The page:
On the other hand, increased weight gain often becomes apparent in many individuals with Down Syndrome. Therefore, it is important to inform parents concerning appropriate dietary practices from early childhood on in order to avoid excessive weight gain. Proper intake of a balanced diet, avoidance of high caloric food items, and regular physical exercises are important for all children including those with Down Syndrome.
Thus, it is important that persons with Down Syndrome are examined regularly by a dentist, that they practice appropriate dental hygiene, receive fluoride treatments, follow good dietary habits, and have restorative care, if needed, which should prevent dental caries and periodontal disease.
It is important to recognize seizure disorders in youngsters with Down Syndrome and to initiate prompt treatment with anticonvulsant medications.
Because children with Down Syndrome have such a high frequency of eye disorders, they should be examined regularly by a competent pediatric ophthalmologist. Normal visual acuity is important for any child. However, if the child is mentally retarded, as most youngsters with Down Syndrome are, an additional handicap of sensory impairment may further limit the child's overall functioning and may prevent the child from participating in significant learning processes.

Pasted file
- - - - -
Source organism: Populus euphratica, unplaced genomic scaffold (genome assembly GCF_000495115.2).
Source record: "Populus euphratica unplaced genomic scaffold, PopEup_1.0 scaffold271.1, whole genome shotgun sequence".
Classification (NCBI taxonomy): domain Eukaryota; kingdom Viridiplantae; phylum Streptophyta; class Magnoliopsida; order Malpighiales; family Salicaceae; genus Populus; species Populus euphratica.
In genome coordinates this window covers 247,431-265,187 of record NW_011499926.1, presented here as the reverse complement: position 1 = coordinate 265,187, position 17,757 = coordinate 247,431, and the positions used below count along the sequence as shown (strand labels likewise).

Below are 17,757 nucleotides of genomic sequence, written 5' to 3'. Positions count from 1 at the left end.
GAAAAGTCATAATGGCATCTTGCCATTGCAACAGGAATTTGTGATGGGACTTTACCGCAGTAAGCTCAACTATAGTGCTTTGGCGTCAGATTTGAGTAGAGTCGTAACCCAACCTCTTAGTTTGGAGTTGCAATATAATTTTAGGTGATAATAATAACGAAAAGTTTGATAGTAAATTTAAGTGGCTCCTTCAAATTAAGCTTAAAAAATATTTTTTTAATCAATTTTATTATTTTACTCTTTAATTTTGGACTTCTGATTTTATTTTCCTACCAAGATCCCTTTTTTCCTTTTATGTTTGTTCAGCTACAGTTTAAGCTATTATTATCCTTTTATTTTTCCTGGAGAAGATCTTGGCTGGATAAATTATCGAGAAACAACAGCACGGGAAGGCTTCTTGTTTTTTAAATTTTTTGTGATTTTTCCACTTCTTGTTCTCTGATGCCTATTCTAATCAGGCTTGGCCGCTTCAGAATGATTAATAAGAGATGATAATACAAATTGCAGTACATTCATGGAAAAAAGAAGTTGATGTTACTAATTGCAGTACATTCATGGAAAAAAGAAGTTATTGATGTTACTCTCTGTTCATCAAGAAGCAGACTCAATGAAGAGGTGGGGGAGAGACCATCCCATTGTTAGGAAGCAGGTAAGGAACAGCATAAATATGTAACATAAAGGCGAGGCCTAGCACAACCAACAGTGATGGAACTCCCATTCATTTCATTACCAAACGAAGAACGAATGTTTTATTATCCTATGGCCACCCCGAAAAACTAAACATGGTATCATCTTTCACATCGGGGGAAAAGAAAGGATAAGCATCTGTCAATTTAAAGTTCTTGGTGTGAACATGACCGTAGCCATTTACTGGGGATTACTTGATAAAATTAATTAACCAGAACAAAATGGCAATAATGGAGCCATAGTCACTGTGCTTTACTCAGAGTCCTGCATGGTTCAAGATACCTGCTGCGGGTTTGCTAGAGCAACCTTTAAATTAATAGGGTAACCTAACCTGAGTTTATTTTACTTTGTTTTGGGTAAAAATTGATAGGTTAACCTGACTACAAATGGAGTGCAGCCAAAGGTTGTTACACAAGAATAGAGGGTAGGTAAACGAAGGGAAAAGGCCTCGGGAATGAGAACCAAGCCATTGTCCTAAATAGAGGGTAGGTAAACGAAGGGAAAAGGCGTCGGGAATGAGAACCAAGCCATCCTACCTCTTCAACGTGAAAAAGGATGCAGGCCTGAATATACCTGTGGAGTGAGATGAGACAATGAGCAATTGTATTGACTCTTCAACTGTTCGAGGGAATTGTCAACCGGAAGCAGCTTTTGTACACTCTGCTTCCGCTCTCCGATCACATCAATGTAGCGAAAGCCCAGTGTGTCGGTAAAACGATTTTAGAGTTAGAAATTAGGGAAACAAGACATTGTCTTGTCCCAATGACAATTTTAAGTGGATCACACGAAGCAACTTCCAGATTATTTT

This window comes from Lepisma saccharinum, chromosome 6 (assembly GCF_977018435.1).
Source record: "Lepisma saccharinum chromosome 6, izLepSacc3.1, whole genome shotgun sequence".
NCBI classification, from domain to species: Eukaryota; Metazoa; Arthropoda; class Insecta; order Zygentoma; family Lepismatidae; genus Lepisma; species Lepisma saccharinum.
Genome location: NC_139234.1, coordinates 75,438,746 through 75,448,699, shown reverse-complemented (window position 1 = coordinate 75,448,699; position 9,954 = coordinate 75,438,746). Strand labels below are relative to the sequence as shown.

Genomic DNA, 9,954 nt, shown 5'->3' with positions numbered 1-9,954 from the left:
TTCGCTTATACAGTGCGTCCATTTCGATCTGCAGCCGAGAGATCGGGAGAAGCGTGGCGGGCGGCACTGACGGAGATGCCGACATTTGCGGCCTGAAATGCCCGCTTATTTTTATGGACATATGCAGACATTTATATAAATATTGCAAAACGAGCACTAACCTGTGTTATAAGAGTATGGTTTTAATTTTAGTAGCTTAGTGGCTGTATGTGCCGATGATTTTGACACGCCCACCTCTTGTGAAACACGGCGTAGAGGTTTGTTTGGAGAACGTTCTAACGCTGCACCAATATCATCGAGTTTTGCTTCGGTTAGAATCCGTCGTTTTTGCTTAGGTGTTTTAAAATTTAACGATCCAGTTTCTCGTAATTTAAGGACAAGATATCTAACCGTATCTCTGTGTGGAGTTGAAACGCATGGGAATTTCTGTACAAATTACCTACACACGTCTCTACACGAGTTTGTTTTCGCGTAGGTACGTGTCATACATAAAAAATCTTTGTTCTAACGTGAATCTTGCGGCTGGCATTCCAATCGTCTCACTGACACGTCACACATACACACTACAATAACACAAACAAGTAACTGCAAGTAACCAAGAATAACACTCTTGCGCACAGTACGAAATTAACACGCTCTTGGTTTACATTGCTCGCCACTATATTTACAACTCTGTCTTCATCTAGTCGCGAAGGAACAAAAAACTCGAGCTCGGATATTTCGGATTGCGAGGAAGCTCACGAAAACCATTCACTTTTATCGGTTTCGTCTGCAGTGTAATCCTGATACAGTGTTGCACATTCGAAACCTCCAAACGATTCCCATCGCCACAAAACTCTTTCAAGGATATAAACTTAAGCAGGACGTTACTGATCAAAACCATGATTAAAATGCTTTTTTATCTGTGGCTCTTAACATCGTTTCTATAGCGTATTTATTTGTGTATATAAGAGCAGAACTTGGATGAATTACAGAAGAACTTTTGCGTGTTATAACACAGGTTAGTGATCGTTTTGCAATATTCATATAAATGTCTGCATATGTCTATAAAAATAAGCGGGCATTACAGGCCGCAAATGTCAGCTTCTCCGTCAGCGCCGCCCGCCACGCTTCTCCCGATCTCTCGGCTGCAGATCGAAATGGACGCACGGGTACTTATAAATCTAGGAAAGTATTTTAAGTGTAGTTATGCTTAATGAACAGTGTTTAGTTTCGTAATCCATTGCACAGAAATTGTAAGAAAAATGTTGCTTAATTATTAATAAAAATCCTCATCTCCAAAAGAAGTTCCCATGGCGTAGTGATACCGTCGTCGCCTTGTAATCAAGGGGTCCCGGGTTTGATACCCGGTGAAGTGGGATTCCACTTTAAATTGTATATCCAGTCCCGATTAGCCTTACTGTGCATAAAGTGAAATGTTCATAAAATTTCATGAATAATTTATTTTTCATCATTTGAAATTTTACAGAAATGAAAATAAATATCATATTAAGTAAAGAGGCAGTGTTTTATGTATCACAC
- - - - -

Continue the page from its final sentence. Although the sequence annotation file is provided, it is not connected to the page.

A hearing impairment in young children with Down Syndrome may affect their psychological development. Therefore, proper assessment of the child's hearing and prompt treatment if a hearing loss is uncovered are of paramount importance. It has been well documented that even a mild conductive hearing deficit may lead to a reduced rate of language development and secondary interpersonal problems.